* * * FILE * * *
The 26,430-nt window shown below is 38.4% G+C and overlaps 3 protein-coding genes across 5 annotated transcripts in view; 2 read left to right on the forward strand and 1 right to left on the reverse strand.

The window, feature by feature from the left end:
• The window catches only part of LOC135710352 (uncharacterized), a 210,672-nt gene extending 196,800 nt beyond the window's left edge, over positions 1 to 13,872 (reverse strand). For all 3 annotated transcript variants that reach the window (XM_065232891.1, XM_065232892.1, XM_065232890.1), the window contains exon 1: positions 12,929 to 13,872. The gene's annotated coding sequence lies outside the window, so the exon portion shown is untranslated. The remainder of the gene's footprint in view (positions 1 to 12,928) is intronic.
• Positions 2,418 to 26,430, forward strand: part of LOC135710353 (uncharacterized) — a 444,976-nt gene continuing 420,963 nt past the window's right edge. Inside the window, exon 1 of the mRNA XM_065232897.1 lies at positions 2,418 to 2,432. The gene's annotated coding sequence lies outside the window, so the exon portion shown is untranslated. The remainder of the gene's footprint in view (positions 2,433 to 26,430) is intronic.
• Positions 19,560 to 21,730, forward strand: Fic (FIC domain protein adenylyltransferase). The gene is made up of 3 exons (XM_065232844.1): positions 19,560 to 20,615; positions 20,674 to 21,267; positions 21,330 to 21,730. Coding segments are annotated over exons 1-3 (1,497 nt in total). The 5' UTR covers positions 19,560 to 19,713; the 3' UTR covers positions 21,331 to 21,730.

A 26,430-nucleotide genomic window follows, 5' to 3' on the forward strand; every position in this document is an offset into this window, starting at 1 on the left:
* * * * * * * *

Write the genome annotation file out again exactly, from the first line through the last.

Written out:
The 26,430-nt window shown below is 38.4% G+C and overlaps 3 protein-coding genes across 5 annotated transcripts in view; 2 read left to right on the forward strand and 1 right to left on the reverse strand.

The window, feature by feature from the left end:
• The window catches only part of LOC135710352 (uncharacterized), a 210,672-nt gene extending 196,800 nt beyond the window's left edge, over positions 1 to 13,872 (reverse strand). For all 3 annotated transcript variants that reach the window (XM_065232891.1, XM_065232892.1, XM_065232890.1), the window contains exon 1: positions 12,929 to 13,872. The gene's annotated coding sequence lies outside the window, so the exon portion shown is untranslated. The remainder of the gene's footprint in view (positions 1 to 12,928) is intronic.
• Positions 2,418 to 26,430, forward strand: part of LOC135710353 (uncharacterized) — a 444,976-nt gene continuing 420,963 nt past the window's right edge. Inside the window, exon 1 of the mRNA XM_065232897.1 lies at positions 2,418 to 2,432. The gene's annotated coding sequence lies outside the window, so the exon portion shown is untranslated. The remainder of the gene's footprint in view (positions 2,433 to 26,430) is intronic.
• Positions 19,560 to 21,730, forward strand: Fic (FIC domain protein adenylyltransferase). The gene is made up of 3 exons (XM_065232844.1): positions 19,560 to 20,615; positions 20,674 to 21,267; positions 21,330 to 21,730. Coding segments are annotated over exons 1-3 (1,497 nt in total). The 5' UTR covers positions 19,560 to 19,713; the 3' UTR covers positions 21,331 to 21,730.

A 26,430-nucleotide genomic window follows, 5' to 3' on the forward strand; every position in this document is an offset into this window, starting at 1 on the left: